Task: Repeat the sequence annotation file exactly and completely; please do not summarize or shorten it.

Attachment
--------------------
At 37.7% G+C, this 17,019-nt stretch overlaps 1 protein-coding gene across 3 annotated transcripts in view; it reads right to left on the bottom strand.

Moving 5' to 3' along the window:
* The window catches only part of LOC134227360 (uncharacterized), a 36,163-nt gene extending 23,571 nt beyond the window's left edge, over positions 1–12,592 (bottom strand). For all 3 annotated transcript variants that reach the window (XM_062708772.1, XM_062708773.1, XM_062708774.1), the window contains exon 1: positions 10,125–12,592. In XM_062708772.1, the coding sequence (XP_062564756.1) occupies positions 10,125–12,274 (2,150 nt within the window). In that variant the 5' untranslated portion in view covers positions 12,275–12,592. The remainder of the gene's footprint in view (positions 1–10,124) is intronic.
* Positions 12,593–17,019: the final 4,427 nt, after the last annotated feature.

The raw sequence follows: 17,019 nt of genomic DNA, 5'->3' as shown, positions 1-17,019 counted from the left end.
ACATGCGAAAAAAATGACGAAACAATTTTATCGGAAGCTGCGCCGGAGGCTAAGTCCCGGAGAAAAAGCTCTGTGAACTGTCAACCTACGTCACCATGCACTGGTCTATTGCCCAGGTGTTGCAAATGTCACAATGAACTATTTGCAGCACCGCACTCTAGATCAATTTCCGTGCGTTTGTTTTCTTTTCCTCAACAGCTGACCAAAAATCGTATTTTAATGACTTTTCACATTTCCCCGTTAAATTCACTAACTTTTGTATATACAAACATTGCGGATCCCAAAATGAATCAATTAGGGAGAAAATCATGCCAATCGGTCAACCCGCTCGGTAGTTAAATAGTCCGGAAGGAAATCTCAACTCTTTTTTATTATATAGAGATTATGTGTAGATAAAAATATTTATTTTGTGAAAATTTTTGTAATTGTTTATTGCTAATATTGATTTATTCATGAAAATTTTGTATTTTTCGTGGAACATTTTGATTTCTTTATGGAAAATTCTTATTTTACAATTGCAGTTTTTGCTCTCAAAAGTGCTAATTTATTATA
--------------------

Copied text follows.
At 37.7% G+C, this 17,019-nt stretch overlaps 1 protein-coding gene across 3 annotated transcripts in view; it reads right to left on the bottom strand.

Moving 5' to 3' along the window:
* The window catches only part of LOC134227360 (uncharacterized), a 36,163-nt gene extending 23,571 nt beyond the window's left edge, over positions 1–12,592 (bottom strand). For all 3 annotated transcript variants that reach the window (XM_062708772.1, XM_062708773.1, XM_062708774.1), the window contains exon 1: positions 10,125–12,592. In XM_062708772.1, the coding sequence (XP_062564756.1) occupies positions 10,125–12,274 (2,150 nt within the window). In that variant the 5' untranslated portion in view covers positions 12,275–12,592. The remainder of the gene's footprint in view (positions 1–10,124) is intronic.
* Positions 12,593–17,019: the final 4,427 nt, after the last annotated feature.

The raw sequence follows: 17,019 nt of genomic DNA, 5'->3' as shown, positions 1-17,019 counted from the left end.
ACATGCGAAAAAAATGACGAAACAATTTTATCGGAAGCTGCGCCGGAGGCTAAGTCCCGGAGAAAAAGCTCTGTGAACTGTCAACCTACGTCACCATGCACTGGTCTATTGCCCAGGTGTTGCAAATGTCACAATGAACTATTTGCAGCACCGCACTCTAGATCAATTTCCGTGCGTTTGTTTTCTTTTCCTCAACAGCTGACCAAAAATCGTATTTTAATGACTTTTCACATTTCCCCGTTAAATTCACTAACTTTTGTATATACAAACATTGCGGATCCCAAAATGAATCAATTAGGGAGAAAATCATGCCAATCGGTCAACCCGCTCGGTAGTTAAATAGTCCGGAAGGAAATCTCAACTCTTTTTTATTATATAGAGATTATGTGTAGATAAAAATATTTATTTTGTGAAAATTTTTGTAATTGTTTATTGCTAATATTGATTTATTCATGAAAATTTTGTATTTTTCGTGGAACATTTTGATTTCTTTATGGAAAATTCTTATTTTACAATTGCAGTTTTTGCTCTCAAAAGTGCTAATTTATTATA